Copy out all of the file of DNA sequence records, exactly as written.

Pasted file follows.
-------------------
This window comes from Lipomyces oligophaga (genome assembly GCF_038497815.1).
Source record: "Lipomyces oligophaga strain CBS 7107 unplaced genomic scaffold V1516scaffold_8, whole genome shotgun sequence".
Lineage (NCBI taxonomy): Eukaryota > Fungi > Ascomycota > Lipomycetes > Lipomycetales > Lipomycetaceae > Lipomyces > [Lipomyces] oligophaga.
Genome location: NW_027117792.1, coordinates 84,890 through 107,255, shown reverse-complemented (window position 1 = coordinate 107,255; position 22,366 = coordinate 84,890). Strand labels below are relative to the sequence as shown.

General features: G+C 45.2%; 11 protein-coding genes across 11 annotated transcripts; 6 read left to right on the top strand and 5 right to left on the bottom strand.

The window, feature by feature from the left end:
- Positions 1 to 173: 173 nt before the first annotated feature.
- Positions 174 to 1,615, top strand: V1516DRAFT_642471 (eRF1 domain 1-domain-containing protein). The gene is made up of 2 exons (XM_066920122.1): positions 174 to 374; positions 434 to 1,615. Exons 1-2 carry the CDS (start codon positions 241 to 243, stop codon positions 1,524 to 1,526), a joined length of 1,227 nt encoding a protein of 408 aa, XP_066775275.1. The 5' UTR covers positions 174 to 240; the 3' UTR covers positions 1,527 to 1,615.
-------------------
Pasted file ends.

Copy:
This window comes from Lipomyces oligophaga (genome assembly GCF_038497815.1).
Source record: "Lipomyces oligophaga strain CBS 7107 unplaced genomic scaffold V1516scaffold_8, whole genome shotgun sequence".
Lineage (NCBI taxonomy): Eukaryota > Fungi > Ascomycota > Lipomycetes > Lipomycetales > Lipomycetaceae > Lipomyces > [Lipomyces] oligophaga.
Genome location: NW_027117792.1, coordinates 84,890 through 107,255, shown reverse-complemented (window position 1 = coordinate 107,255; position 22,366 = coordinate 84,890). Strand labels below are relative to the sequence as shown.

General features: G+C 45.2%; 11 protein-coding genes across 11 annotated transcripts; 6 read left to right on the top strand and 5 right to left on the bottom strand.

The window, feature by feature from the left end:
- Positions 1 to 173: 173 nt before the first annotated feature.
- Positions 174 to 1,615, top strand: V1516DRAFT_642471 (eRF1 domain 1-domain-containing protein). The gene is made up of 2 exons (XM_066920122.1): positions 174 to 374; positions 434 to 1,615. Exons 1-2 carry the CDS (start codon positions 241 to 243, stop codon positions 1,524 to 1,526), a joined length of 1,227 nt encoding a protein of 408 aa, XP_066775275.1. The 5' UTR covers positions 174 to 240; the 3' UTR covers positions 1,527 to 1,615.